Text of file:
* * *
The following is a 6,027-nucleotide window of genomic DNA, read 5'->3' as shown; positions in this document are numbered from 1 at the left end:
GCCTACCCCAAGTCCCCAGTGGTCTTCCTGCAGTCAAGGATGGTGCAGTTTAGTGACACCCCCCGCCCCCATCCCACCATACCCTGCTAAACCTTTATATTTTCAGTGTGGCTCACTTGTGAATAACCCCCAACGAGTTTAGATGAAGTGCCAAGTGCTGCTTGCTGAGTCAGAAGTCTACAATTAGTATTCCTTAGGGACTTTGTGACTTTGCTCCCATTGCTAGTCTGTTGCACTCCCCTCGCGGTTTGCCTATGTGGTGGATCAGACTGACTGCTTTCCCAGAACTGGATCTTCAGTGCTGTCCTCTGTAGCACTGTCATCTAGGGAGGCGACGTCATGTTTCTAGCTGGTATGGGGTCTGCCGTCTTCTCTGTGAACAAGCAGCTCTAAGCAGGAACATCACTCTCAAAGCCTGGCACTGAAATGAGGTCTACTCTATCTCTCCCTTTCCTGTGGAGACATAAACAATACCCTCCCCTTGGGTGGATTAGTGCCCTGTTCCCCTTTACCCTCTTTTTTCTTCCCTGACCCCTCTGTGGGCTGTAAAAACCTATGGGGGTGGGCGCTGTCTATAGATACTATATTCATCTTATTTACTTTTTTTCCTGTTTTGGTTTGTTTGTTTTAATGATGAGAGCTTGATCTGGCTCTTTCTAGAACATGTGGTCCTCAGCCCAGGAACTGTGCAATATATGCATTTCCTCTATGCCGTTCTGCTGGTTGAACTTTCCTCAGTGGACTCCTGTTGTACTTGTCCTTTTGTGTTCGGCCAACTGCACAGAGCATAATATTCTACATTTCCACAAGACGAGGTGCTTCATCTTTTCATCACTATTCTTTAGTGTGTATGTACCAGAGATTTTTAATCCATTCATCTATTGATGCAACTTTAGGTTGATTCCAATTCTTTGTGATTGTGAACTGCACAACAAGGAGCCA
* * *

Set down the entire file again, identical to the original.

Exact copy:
The following is a 6,027-nucleotide window of genomic DNA, read 5'->3' as shown; positions in this document are numbered from 1 at the left end:
GCCTACCCCAAGTCCCCAGTGGTCTTCCTGCAGTCAAGGATGGTGCAGTTTAGTGACACCCCCCGCCCCCATCCCACCATACCCTGCTAAACCTTTATATTTTCAGTGTGGCTCACTTGTGAATAACCCCCAACGAGTTTAGATGAAGTGCCAAGTGCTGCTTGCTGAGTCAGAAGTCTACAATTAGTATTCCTTAGGGACTTTGTGACTTTGCTCCCATTGCTAGTCTGTTGCACTCCCCTCGCGGTTTGCCTATGTGGTGGATCAGACTGACTGCTTTCCCAGAACTGGATCTTCAGTGCTGTCCTCTGTAGCACTGTCATCTAGGGAGGCGACGTCATGTTTCTAGCTGGTATGGGGTCTGCCGTCTTCTCTGTGAACAAGCAGCTCTAAGCAGGAACATCACTCTCAAAGCCTGGCACTGAAATGAGGTCTACTCTATCTCTCCCTTTCCTGTGGAGACATAAACAATACCCTCCCCTTGGGTGGATTAGTGCCCTGTTCCCCTTTACCCTCTTTTTTCTTCCCTGACCCCTCTGTGGGCTGTAAAAACCTATGGGGGTGGGCGCTGTCTATAGATACTATATTCATCTTATTTACTTTTTTTCCTGTTTTGGTTTGTTTGTTTTAATGATGAGAGCTTGATCTGGCTCTTTCTAGAACATGTGGTCCTCAGCCCAGGAACTGTGCAATATATGCATTTCCTCTATGCCGTTCTGCTGGTTGAACTTTCCTCAGTGGACTCCTGTTGTACTTGTCCTTTTGTGTTCGGCCAACTGCACAGAGCATAATATTCTACATTTCCACAAGACGAGGTGCTTCATCTTTTCATCACTATTCTTTAGTGTGTATGTACCAGAGATTTTTAATCCATTCATCTATTGATGCAACTTTAGGTTGATTCCAATTCTTTGTGATTGTGAACTGCACAACAAGGAGCCA